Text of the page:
This is a fabulous activity to demonstrate all the wonderful things that African-Americans have contributed to our society. I thought this activity was great for children of African-American descent to appreciate their own culture, while other children can find an appreciation for a different ethnic background. I checked up on some of the inventions and most are accurate. A few are instances where the person mentioned actually made an improvement to the product and did not actually invent it, but it still gets the point across to children.

The story starts with a mother saying to her son, Michael, “Son, follow me around today and let’s just see what it would be like if there were no black people in the world.”

Michael ran to his room to put on his clothes and shoes. His mother took one look at him and said, “Michael, where are your shoes? And your clothes are all wrinkled, son. Take them back off so I can iron them.” But when she reached for the ironing board, it was no longer there. You see, Sarah Boone, a black woman, invented the ironing board and Jan E. Matzwlinger, a black man, invented the shoe-lacing machine. “Oh well,” said his mother. “Please go do something with your hair.”

Michael ran to his room to comb his hair, but the comb was not there. You see, Walter Sammons, a black man, invented the comb. Michael decided to just brush his hair instead, but the brush was also missing. Lydia O. Newman, a black female, invented the hairbrush.

Make no mistake: Michael was a sight! No shoes, wrinkled clothes, messy hair…and even his mom’s hair was not in tip-top shape. Without the hair care inventions of Madame C.J. Walker…well, you get the picture. Mom told Michael, “Let’s do our chores around the house and then go to the grocery store.”

Micheal’s job was to sweep and mop the floor. He swept and swept, but when he reached for the dust pan, it wasn’t there. Lloyd P. Ray, a black man, invented the dust pan. Michael also couldn’t mop because the mop was missing; Thomas W. Stewart, a black man, invented the mop. He went to go see what his mom was doing, and she was in the middle of doing laundry. Unfortunately she couldn’t dry the clothes because the dryer was completely gone! George T. Sammon, a black man, invented the clothes dryer.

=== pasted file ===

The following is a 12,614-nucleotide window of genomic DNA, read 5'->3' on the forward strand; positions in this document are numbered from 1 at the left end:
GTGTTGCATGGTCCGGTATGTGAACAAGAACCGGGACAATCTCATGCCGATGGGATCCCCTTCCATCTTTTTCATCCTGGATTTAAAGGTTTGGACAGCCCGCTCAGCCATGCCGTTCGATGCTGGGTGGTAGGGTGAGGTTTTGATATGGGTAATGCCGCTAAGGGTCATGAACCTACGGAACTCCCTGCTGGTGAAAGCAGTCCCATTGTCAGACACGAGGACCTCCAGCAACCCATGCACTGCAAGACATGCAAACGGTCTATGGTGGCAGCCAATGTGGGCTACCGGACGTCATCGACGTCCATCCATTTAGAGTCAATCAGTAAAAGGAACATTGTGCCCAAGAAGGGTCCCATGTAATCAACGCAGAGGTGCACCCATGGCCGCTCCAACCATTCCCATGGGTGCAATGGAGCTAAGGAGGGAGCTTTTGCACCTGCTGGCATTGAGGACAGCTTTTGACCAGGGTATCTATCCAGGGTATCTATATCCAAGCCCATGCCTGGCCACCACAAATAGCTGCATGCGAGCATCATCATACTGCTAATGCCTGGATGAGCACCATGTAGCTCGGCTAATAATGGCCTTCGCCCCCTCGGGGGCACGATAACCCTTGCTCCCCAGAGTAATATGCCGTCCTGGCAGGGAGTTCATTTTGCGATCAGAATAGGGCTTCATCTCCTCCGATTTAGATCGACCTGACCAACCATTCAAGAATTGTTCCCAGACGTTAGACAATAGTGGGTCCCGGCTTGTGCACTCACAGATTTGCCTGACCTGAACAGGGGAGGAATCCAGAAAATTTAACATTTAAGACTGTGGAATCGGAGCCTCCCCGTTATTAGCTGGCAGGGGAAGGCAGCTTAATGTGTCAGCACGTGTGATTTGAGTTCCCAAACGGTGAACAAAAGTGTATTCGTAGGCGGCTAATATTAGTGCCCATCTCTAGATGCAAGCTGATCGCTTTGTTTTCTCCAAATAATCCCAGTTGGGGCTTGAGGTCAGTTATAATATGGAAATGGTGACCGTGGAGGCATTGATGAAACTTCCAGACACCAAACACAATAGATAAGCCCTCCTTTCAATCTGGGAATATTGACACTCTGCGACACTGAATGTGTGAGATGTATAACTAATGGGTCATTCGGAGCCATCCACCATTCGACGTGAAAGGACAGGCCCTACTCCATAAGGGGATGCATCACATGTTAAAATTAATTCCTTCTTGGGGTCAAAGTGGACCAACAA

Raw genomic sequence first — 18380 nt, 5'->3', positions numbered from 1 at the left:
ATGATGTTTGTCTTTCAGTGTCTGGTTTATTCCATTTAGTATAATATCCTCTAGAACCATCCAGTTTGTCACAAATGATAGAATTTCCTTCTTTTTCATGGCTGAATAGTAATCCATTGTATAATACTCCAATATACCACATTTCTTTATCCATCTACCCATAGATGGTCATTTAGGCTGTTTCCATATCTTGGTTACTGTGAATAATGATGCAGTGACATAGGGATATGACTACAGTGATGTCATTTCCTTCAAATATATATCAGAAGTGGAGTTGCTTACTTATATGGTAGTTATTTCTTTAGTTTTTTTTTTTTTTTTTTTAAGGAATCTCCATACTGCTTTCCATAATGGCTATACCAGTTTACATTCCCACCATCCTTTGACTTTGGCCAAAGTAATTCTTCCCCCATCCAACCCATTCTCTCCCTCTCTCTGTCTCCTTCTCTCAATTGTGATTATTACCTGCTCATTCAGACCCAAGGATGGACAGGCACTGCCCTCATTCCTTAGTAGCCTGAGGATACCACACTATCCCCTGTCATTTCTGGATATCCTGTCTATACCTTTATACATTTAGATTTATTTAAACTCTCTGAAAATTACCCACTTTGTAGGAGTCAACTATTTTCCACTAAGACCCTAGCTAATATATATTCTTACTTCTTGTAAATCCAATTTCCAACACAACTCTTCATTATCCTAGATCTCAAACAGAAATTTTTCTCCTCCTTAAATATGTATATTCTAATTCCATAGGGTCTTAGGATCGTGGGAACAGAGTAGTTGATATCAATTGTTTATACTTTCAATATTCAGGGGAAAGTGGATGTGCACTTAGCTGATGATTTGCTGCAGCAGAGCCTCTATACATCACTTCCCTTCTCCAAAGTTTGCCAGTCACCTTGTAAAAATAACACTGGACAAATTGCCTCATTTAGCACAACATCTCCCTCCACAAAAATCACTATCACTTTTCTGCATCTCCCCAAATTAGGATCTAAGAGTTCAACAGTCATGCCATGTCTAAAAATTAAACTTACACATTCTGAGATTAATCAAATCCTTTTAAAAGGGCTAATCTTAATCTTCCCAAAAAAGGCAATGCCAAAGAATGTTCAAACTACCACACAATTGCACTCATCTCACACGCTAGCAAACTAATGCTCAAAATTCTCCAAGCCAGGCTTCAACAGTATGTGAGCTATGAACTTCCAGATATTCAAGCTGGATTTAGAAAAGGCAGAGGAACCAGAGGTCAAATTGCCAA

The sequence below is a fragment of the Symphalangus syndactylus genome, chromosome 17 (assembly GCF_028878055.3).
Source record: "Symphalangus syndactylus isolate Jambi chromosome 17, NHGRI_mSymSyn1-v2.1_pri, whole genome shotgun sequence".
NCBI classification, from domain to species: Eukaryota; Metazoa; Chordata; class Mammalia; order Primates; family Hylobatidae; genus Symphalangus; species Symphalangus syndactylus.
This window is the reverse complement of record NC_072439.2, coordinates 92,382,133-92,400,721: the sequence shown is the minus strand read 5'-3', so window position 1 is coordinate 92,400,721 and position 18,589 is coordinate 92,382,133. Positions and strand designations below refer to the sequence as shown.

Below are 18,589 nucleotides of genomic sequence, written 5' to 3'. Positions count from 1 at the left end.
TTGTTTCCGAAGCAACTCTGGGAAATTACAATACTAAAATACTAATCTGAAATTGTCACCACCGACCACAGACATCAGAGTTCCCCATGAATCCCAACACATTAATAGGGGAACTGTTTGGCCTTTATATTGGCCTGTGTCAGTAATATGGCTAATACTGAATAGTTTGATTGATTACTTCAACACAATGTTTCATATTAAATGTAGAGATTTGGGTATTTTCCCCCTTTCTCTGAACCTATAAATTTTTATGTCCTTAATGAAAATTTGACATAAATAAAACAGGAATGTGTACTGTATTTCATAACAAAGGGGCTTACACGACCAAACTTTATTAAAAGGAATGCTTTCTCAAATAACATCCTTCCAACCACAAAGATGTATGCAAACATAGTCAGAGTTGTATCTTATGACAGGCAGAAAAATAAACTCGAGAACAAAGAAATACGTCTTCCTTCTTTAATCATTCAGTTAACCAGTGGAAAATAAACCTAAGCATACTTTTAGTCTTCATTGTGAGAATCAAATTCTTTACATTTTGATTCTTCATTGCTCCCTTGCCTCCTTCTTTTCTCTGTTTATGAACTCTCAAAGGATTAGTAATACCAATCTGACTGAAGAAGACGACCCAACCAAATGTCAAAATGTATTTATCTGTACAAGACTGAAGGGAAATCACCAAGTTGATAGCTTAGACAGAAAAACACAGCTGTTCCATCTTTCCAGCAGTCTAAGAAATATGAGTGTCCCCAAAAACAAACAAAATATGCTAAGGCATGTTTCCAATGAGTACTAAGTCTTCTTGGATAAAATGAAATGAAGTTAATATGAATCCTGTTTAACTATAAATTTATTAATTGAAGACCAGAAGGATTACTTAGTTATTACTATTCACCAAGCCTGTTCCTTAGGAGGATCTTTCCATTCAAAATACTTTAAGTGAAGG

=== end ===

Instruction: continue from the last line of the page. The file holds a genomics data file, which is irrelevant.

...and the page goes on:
They decided to skip their chores and head to the grocery. Mom asked Michael to get pencil and paper for a list, but since Hon Love, a black man, invented the pencil sharpener, Michael was out of luck. They could not use a pen either; William Purvis, a black man, invented the fountain pen. After giving up on making a list, they headed out to the car to find it just would not go. You see, Richard Spikes, a black man, invented the automatic gearshift and Joseph Gammel invented the supercharger system. They noticed that a few cars that were moving were running into each other because there were no traffic signals. Garrett A. Margan, a black man, invented traffic lights, so they had all disappeared.

Because it was getting late, they went ahead and walked to the market. Once they were done buying milk, eggs, and butter, Michael and Mom returned home to find no refrigerator to put away their groceries. Hon Standard, a black man, invented the refrigerator…so it had disappeared. By this time, the sun was going down, so they put the groceries in the sink and headed into the living room. Mom gave a shiver and went to turn up the heater, but it wouldn’t work – Alice Parker, a black female, invented the heating furnace. (Even in summer, they’d have been out of luck because Frederick Jones, a black man, invented the air conditioner.)

It was almost time for Mike’s father to arrive home. He normally took the bus, but the bus’s precursor, the electric trolley, was invented by Elbert R. Robinson, a black man. He would have been late for the bus anyhow because he worked on the 20th floor of an office building, and had to walk down the steps – Alexander Miles, a black man, invented the elevator. When he finally got home, Dad asked Mom and Mike why they were sitting in the dark. “The light bulbs don’t work today, Dad,” said Mike. Small wonder – Lewis Howard Latimer, a black man, invented the filament within the light bulb.

Michael learned that day what it would be like if there were no black people in the world. Have you ever thought about it?

“People are like stained-glass windows. They sparkle and shine when the sun is out, but when the darkness sets in, their true beauty is revealed only if there is a light from within.”

Happy Black History Month!